[ 94 Pa. Commw. Page 421]

    witnesses testified at the hearing that there would be adverse consequences to the development area if the plan were approved without further modification.

Appellant makes two final arguments. It suggests first that such problems as did exist, such as the thirty (30) foot road requirement of ยง 702(g) of the subdivision ordinance,*fn11 could have been better solved by the granting of a variance which appellants sought at the beginning of the approval process. The granting of a variance is governed by the five elements of Section 912 of the MPC*fn12 and requires proof of unnecessary hardship. Such proof requires more than a mere showing of economic hardship. See Falls Township v. Zoning Hearing Board of Falls Township, 91 Pa. Commonwealth Ct. 551, 498 A.2d 13 (1985); Zoning Hearing Board of Indiana Township v. Weitzel,

[ 94 Pa. Commw. Page 42277]

Pa. Commonwealth Ct. 108, 465 A.2d 105 (1983). Appellant failed this burden, as no showing of prohibitive expense engendered by compliance with this or any other ordinance was ever made before the Board. Consequently, the Board did not abuse its discretion in refusing to grant the variance.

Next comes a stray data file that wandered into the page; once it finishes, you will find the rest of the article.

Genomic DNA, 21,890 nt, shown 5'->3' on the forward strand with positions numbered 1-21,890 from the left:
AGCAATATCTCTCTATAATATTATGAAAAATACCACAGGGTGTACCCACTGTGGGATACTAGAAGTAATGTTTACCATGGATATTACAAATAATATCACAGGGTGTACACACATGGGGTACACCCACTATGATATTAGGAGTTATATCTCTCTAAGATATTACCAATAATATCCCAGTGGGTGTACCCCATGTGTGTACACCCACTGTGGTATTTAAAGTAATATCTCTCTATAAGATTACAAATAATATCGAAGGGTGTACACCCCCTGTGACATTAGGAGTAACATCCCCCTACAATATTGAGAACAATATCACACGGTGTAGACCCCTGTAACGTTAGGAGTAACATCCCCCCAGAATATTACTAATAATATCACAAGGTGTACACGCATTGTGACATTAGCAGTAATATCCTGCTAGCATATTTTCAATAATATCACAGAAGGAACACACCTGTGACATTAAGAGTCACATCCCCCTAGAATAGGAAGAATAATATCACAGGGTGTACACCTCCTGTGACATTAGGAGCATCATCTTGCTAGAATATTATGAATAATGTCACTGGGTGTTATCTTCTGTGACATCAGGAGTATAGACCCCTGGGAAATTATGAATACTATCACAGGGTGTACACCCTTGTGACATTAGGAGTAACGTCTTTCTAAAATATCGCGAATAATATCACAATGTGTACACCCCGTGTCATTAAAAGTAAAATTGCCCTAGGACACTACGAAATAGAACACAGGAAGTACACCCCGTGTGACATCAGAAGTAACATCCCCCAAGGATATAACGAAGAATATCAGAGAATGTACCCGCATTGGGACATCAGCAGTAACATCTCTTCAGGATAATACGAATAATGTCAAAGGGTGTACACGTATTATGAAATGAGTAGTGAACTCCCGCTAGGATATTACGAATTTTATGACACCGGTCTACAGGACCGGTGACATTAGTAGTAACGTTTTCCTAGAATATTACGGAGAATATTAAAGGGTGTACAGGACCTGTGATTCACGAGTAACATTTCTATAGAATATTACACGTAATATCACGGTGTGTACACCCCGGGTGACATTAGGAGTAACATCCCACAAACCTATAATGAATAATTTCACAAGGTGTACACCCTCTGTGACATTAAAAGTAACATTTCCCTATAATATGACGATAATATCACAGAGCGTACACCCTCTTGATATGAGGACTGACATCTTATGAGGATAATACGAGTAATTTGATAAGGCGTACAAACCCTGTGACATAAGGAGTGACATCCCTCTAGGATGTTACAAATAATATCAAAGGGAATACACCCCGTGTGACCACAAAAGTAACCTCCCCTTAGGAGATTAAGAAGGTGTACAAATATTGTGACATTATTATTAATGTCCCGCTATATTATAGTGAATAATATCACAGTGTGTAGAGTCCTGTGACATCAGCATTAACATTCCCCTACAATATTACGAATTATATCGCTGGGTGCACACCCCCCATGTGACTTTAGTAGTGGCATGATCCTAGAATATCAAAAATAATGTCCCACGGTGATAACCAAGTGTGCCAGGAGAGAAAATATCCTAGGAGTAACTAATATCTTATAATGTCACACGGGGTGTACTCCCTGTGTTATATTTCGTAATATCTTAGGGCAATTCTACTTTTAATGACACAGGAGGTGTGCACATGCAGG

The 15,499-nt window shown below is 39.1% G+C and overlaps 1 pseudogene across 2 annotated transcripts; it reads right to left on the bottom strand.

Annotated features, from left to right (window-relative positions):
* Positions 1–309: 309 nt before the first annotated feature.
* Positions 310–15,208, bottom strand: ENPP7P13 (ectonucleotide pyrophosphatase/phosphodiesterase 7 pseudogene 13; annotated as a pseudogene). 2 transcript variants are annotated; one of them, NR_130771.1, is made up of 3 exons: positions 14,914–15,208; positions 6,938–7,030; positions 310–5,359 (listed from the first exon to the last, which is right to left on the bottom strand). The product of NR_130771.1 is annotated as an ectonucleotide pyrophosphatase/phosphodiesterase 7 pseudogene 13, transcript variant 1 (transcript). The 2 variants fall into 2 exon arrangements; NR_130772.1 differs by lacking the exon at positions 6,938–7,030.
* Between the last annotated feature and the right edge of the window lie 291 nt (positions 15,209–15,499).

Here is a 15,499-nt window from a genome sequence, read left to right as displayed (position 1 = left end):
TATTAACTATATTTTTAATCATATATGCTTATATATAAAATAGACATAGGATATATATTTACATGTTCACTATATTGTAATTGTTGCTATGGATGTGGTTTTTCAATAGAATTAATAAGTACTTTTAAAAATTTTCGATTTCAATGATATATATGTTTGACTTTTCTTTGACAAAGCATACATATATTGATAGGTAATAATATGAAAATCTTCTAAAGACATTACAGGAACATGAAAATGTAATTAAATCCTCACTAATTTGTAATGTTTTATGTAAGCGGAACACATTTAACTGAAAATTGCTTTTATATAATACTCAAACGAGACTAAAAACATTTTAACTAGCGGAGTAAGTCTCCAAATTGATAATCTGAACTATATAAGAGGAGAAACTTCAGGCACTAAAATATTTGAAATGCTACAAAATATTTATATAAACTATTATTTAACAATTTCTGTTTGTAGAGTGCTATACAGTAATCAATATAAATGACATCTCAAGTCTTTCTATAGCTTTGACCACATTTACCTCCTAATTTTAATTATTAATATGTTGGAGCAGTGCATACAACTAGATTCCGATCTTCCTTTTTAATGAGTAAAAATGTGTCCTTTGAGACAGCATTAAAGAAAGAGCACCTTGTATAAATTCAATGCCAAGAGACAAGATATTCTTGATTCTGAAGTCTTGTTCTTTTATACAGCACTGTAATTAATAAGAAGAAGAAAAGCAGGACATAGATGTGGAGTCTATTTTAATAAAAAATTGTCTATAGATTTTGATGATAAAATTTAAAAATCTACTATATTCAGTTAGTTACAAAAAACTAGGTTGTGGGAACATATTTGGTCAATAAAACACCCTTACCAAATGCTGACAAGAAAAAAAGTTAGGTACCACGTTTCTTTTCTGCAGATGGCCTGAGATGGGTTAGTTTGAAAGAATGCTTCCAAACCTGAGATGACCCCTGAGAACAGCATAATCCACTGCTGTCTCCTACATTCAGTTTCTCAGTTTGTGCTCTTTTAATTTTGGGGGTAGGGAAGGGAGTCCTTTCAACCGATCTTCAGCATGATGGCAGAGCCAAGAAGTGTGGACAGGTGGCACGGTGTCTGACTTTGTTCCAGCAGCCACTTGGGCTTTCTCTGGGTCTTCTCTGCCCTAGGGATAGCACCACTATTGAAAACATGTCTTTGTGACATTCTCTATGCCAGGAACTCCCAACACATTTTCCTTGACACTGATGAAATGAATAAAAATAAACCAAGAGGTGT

Appellant's final contention is that the Board acted arbitrarily in that another substantially similar plan was treated disparately and given approval with far less scrutiny. We have examined the other plan at issue and conclude that there are substantial differences between the areas to be developed which justified the different result. The primary distinction is that the area which appellant sought to develop is composed of steep slopes, valleys, streams, and water tables capable of ecological damage, whereas the other plan is located on a substantially flatter and less hilly area of differing dynamics. The Planning Commission and Board relied on substantial evidence in concluding that the plan under review here failed to comply with generic ordinance requirements applicable to every plan submitted before them. While they did treat this plan with scrutiny because of the environmental issues involved, they did not treat the project disparately and relied on rules and ordinances applicable to all such projects. We feel this to be the proper scope of discretion of a Board under the MPC and cannot find an abuse under the facts before us.*fn13

For the above reasons, the decision of the trial court will be affirmed.


And Now, this 29th day of January, 1986, the decision of the Court of Common Pleas of Chester

[ 94 Pa. Commw. Page 423]

County, No. 112 March Term, 1982, filed December 14, 1983, is hereby affirmed.